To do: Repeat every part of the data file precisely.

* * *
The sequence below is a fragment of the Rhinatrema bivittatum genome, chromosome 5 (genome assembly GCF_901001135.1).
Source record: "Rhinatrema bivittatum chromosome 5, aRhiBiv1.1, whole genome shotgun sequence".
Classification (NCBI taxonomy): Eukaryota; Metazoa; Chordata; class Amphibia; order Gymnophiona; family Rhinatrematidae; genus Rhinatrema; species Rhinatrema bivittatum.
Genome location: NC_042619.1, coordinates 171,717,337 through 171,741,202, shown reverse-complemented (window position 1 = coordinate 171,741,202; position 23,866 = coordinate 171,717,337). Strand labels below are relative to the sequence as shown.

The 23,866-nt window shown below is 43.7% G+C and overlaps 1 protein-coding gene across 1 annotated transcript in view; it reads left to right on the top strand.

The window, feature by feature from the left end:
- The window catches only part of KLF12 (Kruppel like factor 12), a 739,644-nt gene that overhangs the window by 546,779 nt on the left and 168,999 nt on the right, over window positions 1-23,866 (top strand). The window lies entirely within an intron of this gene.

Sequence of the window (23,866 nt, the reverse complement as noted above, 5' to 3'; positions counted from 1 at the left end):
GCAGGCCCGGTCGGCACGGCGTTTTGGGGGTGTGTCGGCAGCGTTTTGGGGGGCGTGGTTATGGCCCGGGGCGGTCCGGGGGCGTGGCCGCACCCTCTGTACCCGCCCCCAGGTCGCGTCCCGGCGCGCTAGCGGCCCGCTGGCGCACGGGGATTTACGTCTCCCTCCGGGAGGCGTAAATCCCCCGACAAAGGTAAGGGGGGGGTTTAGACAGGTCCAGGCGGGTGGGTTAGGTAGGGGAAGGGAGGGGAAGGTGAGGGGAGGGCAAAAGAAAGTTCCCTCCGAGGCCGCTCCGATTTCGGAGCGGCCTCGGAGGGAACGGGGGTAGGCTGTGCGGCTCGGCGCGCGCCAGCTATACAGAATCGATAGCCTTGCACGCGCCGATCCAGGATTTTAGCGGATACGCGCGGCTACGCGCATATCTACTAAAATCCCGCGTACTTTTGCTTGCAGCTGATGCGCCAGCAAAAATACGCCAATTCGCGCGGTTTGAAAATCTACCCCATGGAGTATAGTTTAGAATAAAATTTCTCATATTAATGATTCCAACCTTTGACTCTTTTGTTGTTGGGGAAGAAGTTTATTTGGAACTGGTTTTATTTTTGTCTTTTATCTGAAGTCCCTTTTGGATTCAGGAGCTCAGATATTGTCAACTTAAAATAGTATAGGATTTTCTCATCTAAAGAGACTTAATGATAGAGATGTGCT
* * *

The sequence below is a fragment of the Rhinatrema bivittatum genome, chromosome 5 (genome assembly GCF_901001135.1).
Source record: "Rhinatrema bivittatum chromosome 5, aRhiBiv1.1, whole genome shotgun sequence".
Classification (NCBI taxonomy): Eukaryota; Metazoa; Chordata; class Amphibia; order Gymnophiona; family Rhinatrematidae; genus Rhinatrema; species Rhinatrema bivittatum.
Genome location: NC_042619.1, coordinates 171,717,337 through 171,741,202, shown reverse-complemented (window position 1 = coordinate 171,741,202; position 23,866 = coordinate 171,717,337). Strand labels below are relative to the sequence as shown.

The 23,866-nt window shown below is 43.7% G+C and overlaps 1 protein-coding gene across 1 annotated transcript in view; it reads left to right on the top strand.

The window, feature by feature from the left end:
- The window catches only part of KLF12 (Kruppel like factor 12), a 739,644-nt gene that overhangs the window by 546,779 nt on the left and 168,999 nt on the right, over window positions 1-23,866 (top strand). The window lies entirely within an intron of this gene.

Sequence of the window (23,866 nt, the reverse complement as noted above, 5' to 3'; positions counted from 1 at the left end):
GCAGGCCCGGTCGGCACGGCGTTTTGGGGGTGTGTCGGCAGCGTTTTGGGGGGCGTGGTTATGGCCCGGGGCGGTCCGGGGGCGTGGCCGCACCCTCTGTACCCGCCCCCAGGTCGCGTCCCGGCGCGCTAGCGGCCCGCTGGCGCACGGGGATTTACGTCTCCCTCCGGGAGGCGTAAATCCCCCGACAAAGGTAAGGGGGGGGTTTAGACAGGTCCAGGCGGGTGGGTTAGGTAGGGGAAGGGAGGGGAAGGTGAGGGGAGGGCAAAAGAAAGTTCCCTCCGAGGCCGCTCCGATTTCGGAGCGGCCTCGGAGGGAACGGGGGTAGGCTGTGCGGCTCGGCGCGCGCCAGCTATACAGAATCGATAGCCTTGCACGCGCCGATCCAGGATTTTAGCGGATACGCGCGGCTACGCGCATATCTACTAAAATCCCGCGTACTTTTGCTTGCAGCTGATGCGCCAGCAAAAATACGCCAATTCGCGCGGTTTGAAAATCTACCCCATGGAGTATAGTTTAGAATAAAATTTCTCATATTAATGATTCCAACCTTTGACTCTTTTGTTGTTGGGGAAGAAGTTTATTTGGAACTGGTTTTATTTTTGTCTTTTATCTGAAGTCCCTTTTGGATTCAGGAGCTCAGATATTGTCAACTTAAAATAGTATAGGATTTTCTCATCTAAAGAGACTTAATGATAGAGATGTGCT